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Stringent laws on environment are followed strictly now

Updated: June 2, 2016 3:57 pm

“Our government is working strictly on Civil Penalties, CAMPA laws to protect the environment. The government’s focus is also on compliance of rules and laws,” said  Prakash Javadekar, Union Minister of State (Independent Charge) for Environment, Forests and Climate Change in an interview with DK Rath. Excerpts:

Q.Construction and demolition waste is taking its toll. How do you propose to combat it?

Unfortunately, for last 70 years in India, nobody is concerned about construction and demolition waste. I saw the metro world, where they dig tonnes of soil every day, but there is not a trace of pollution visible in those cities because they work in a scientific way. For the first time, we allowed same norms and regulations in India to curb construction and demolition pollution that means all such works will have to be carried out by putting up covers. Someone has to carry loads of debris in covered vehicles and need to water it. Moreover, debris will be recycled.  The government will not allow the waste to be dumped anywhere. We will make sure that it reaches at safe zones.

Q.You said the government is going to start an air pollution research institute. Can you give us a brief idea about it?

Pollution is a very vital issue. There is industrial pollution, river pollution, air pollution etc.  Environment Ministry is considering creation of an air pollution research institute to study the impact of pollution and guide the government in better handling of the menace. We need to do some research on air pollution as we do in other fields. So, we have thought of creating a new air pollution research institute. It will provide added information to the people and to the government, which will help us in better governance.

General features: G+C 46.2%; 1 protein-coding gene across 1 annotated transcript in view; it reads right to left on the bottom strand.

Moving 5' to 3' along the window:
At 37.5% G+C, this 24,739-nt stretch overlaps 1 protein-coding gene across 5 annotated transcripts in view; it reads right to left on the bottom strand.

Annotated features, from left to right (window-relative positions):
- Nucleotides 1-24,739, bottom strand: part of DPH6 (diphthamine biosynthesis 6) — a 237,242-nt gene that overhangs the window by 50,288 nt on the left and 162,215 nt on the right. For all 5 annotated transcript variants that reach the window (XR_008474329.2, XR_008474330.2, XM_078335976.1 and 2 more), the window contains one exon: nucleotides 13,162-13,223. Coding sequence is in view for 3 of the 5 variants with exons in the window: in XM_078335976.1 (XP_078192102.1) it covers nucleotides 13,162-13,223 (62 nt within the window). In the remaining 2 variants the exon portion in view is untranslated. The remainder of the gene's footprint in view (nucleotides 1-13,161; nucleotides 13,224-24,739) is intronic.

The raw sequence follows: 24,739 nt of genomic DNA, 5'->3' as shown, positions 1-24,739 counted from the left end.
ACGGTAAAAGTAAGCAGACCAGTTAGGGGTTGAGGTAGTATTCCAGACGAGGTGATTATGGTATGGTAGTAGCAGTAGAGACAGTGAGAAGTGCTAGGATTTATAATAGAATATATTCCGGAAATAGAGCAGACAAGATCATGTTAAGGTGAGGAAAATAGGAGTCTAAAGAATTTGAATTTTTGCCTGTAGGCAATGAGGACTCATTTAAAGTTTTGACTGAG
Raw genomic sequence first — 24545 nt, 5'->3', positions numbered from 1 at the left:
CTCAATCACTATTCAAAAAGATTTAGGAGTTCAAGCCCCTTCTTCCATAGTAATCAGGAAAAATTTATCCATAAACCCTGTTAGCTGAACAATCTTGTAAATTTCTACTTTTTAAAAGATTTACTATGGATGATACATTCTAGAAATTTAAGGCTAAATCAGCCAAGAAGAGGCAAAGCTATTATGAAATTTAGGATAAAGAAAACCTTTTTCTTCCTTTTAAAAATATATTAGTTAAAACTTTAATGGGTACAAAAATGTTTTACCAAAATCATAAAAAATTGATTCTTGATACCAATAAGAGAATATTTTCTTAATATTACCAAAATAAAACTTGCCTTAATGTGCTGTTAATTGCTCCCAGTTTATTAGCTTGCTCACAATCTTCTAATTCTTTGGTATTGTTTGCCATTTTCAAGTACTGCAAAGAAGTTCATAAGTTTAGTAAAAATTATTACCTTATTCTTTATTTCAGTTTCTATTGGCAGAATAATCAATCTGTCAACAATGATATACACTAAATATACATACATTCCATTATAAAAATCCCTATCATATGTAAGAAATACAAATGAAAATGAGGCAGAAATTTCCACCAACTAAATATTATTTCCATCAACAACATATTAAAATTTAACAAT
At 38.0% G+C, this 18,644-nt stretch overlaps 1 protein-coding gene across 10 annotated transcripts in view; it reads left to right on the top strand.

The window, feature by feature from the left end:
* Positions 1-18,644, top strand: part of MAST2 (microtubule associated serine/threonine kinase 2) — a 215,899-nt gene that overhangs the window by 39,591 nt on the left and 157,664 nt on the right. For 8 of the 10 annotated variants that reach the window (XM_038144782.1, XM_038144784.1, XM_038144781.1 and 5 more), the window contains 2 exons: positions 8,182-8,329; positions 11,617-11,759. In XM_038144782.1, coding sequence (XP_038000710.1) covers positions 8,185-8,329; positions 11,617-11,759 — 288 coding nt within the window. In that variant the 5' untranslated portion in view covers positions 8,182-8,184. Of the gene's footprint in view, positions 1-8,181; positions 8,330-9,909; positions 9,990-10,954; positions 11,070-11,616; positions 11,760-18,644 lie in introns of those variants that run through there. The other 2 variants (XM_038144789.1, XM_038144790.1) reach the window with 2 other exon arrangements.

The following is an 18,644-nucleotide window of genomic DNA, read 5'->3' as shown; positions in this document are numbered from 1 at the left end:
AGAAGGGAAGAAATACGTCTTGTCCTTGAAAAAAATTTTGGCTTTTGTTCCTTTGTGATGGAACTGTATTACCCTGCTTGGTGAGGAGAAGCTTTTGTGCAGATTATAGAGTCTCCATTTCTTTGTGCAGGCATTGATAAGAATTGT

Q.According to WHO, 30 most polluted cities in the world are in India. What steps are being taken to curb this?

It is a misconception and a partial report, because it is only talk about PM 2.5 (inhalable coarse particles) pollution. There are also several measures like ozone pollution, benzene pollution, smog pollution, and many American and European countries are suffering from such contamination. It means every city has a pollution problem, but WHO only talks about developing country. It is well aware that Americans are crying because of pollution. Soon we will bring a paper on pollution in India and the world, where we will give details of all kinds of pollution, which impact health.

Q.You talked about clean cities in India, but in places like Bangalore, Gazipur, borders of Delhi, etc.,  garbage is dumped regularly.

I agree there are problems. About 70 per cent people are not bothered about cleanliness and environment. Delhi does not haul to one of the polluted city in last two years. We have already revamped all the waste management rules including solid waste management rule, e-waste management rule, plastic waste management rule, bio-medical and other hazardous waste management rule. The responsibility of generators has been introduced to segregate waste into three categories – Wet, Dry and Hazardous Waste.  The generator will have to pay ‘User Fee’ to the waste collector and a ‘Spot Fine’ for littering and non-segregation, the quantum of which will be decided by the local bodies. The government is keen on integration of rag-pickers from the informal sector to the formal sector.  And we will focus more on recycling.  There are severe penalties for violators of these rules, by which government can penalise from Rs 10 thousands to Rs 10 crore for environment norms violation. We will collect fine from everyone, whosoever violates the rule including corporations, local bodies.

Q.Two years back, you talked about making India ‘ land degradation neutral’ by 2030. What steps have been taken in this regard?